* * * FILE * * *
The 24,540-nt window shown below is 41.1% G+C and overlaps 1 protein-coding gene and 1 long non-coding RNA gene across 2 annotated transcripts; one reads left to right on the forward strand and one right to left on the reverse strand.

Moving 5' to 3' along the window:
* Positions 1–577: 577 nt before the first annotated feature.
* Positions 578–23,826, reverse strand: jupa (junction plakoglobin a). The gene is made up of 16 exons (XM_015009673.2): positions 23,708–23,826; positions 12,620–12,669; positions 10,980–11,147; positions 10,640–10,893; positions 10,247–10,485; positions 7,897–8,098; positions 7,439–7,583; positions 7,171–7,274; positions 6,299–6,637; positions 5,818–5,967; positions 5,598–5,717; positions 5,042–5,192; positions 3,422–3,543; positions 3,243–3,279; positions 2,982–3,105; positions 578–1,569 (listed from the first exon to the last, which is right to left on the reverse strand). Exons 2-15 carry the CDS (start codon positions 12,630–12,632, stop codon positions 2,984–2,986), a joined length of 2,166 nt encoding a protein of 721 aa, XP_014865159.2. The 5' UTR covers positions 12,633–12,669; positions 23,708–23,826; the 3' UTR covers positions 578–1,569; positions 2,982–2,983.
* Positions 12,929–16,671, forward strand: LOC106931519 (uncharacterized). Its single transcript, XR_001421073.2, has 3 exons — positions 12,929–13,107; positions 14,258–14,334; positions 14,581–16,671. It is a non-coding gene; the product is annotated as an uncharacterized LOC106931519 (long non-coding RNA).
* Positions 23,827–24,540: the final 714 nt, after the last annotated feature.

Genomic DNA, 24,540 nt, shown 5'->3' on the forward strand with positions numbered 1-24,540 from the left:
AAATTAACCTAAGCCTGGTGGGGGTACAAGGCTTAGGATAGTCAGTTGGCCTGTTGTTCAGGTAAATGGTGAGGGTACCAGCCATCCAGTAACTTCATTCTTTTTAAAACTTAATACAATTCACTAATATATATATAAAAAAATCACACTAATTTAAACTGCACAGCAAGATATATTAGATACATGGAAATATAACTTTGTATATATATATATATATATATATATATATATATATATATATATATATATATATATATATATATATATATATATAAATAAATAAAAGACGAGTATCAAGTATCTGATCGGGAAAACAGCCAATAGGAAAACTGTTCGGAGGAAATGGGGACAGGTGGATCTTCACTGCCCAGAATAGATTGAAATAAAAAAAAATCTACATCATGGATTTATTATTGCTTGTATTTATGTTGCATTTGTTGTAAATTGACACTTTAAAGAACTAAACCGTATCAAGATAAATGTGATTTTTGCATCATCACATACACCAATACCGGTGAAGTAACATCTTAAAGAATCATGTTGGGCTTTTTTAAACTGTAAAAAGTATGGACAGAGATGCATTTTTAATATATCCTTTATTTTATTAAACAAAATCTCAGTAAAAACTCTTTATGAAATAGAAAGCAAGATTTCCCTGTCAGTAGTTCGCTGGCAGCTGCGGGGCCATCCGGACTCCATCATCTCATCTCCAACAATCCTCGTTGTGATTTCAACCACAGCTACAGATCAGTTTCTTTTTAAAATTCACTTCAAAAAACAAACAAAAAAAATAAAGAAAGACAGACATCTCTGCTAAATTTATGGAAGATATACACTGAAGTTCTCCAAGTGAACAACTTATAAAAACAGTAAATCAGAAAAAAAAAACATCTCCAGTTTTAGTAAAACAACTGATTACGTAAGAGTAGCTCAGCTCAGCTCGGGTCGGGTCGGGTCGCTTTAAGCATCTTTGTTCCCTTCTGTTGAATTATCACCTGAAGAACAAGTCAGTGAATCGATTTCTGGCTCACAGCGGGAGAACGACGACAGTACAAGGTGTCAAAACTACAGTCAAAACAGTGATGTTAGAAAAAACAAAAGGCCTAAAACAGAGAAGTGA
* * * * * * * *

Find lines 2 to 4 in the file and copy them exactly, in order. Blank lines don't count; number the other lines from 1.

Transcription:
Moving 5' to 3' along the window:
* Positions 1–577: 577 nt before the first annotated feature.
* Positions 578–23,826, reverse strand: jupa (junction plakoglobin a). The gene is made up of 16 exons (XM_015009673.2): positions 23,708–23,826; positions 12,620–12,669; positions 10,980–11,147; positions 10,640–10,893; positions 10,247–10,485; positions 7,897–8,098; positions 7,439–7,583; positions 7,171–7,274; positions 6,299–6,637; positions 5,818–5,967; positions 5,598–5,717; positions 5,042–5,192; positions 3,422–3,543; positions 3,243–3,279; positions 2,982–3,105; positions 578–1,569 (listed from the first exon to the last, which is right to left on the reverse strand). Exons 2-15 carry the CDS (start codon positions 12,630–12,632, stop codon positions 2,984–2,986), a joined length of 2,166 nt encoding a protein of 721 aa, XP_014865159.2. The 5' UTR covers positions 12,633–12,669; positions 23,708–23,826; the 3' UTR covers positions 578–1,569; positions 2,982–2,983.